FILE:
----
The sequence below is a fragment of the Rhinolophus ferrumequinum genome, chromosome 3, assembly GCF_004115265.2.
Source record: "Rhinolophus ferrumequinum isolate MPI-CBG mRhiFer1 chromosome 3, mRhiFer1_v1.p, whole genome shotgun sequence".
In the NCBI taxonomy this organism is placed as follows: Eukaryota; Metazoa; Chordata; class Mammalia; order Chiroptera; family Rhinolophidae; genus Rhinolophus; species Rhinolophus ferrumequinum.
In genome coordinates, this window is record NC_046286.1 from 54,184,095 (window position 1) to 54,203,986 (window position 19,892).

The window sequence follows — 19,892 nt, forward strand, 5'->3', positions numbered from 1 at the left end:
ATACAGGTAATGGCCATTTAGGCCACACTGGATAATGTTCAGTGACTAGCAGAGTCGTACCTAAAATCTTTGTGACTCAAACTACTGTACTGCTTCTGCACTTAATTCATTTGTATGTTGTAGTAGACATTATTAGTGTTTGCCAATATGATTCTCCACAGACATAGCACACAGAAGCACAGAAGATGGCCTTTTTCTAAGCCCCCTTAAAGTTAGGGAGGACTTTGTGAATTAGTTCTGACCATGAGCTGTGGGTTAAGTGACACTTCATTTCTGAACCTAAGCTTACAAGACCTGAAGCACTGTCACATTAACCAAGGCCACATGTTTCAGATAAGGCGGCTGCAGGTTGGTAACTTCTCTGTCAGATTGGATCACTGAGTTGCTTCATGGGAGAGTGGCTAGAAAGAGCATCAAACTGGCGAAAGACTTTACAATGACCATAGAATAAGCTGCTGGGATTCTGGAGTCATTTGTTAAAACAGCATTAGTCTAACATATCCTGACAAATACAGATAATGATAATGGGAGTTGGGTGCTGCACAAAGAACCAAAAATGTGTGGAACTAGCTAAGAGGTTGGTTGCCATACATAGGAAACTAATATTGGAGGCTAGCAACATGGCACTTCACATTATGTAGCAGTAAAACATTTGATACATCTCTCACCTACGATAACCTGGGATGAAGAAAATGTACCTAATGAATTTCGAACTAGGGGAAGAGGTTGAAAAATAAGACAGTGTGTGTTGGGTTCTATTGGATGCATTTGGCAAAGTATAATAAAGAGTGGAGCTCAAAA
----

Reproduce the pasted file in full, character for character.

The sequence below is a fragment of the Rhinolophus ferrumequinum genome, chromosome 3, assembly GCF_004115265.2.
Source record: "Rhinolophus ferrumequinum isolate MPI-CBG mRhiFer1 chromosome 3, mRhiFer1_v1.p, whole genome shotgun sequence".
In the NCBI taxonomy this organism is placed as follows: Eukaryota; Metazoa; Chordata; class Mammalia; order Chiroptera; family Rhinolophidae; genus Rhinolophus; species Rhinolophus ferrumequinum.
In genome coordinates, this window is record NC_046286.1 from 54,184,095 (window position 1) to 54,203,986 (window position 19,892).

The window sequence follows — 19,892 nt, forward strand, 5'->3', positions numbered from 1 at the left end:
ATACAGGTAATGGCCATTTAGGCCACACTGGATAATGTTCAGTGACTAGCAGAGTCGTACCTAAAATCTTTGTGACTCAAACTACTGTACTGCTTCTGCACTTAATTCATTTGTATGTTGTAGTAGACATTATTAGTGTTTGCCAATATGATTCTCCACAGACATAGCACACAGAAGCACAGAAGATGGCCTTTTTCTAAGCCCCCTTAAAGTTAGGGAGGACTTTGTGAATTAGTTCTGACCATGAGCTGTGGGTTAAGTGACACTTCATTTCTGAACCTAAGCTTACAAGACCTGAAGCACTGTCACATTAACCAAGGCCACATGTTTCAGATAAGGCGGCTGCAGGTTGGTAACTTCTCTGTCAGATTGGATCACTGAGTTGCTTCATGGGAGAGTGGCTAGAAAGAGCATCAAACTGGCGAAAGACTTTACAATGACCATAGAATAAGCTGCTGGGATTCTGGAGTCATTTGTTAAAACAGCATTAGTCTAACATATCCTGACAAATACAGATAATGATAATGGGAGTTGGGTGCTGCACAAAGAACCAAAAATGTGTGGAACTAGCTAAGAGGTTGGTTGCCATACATAGGAAACTAATATTGGAGGCTAGCAACATGGCACTTCACATTATGTAGCAGTAAAACATTTGATACATCTCTCACCTACGATAACCTGGGATGAAGAAAATGTACCTAATGAATTTCGAACTAGGGGAAGAGGTTGAAAAATAAGACAGTGTGTGTTGGGTTCTATTGGATGCATTTGGCAAAGTATAATAAAGAGTGGAGCTCAAAA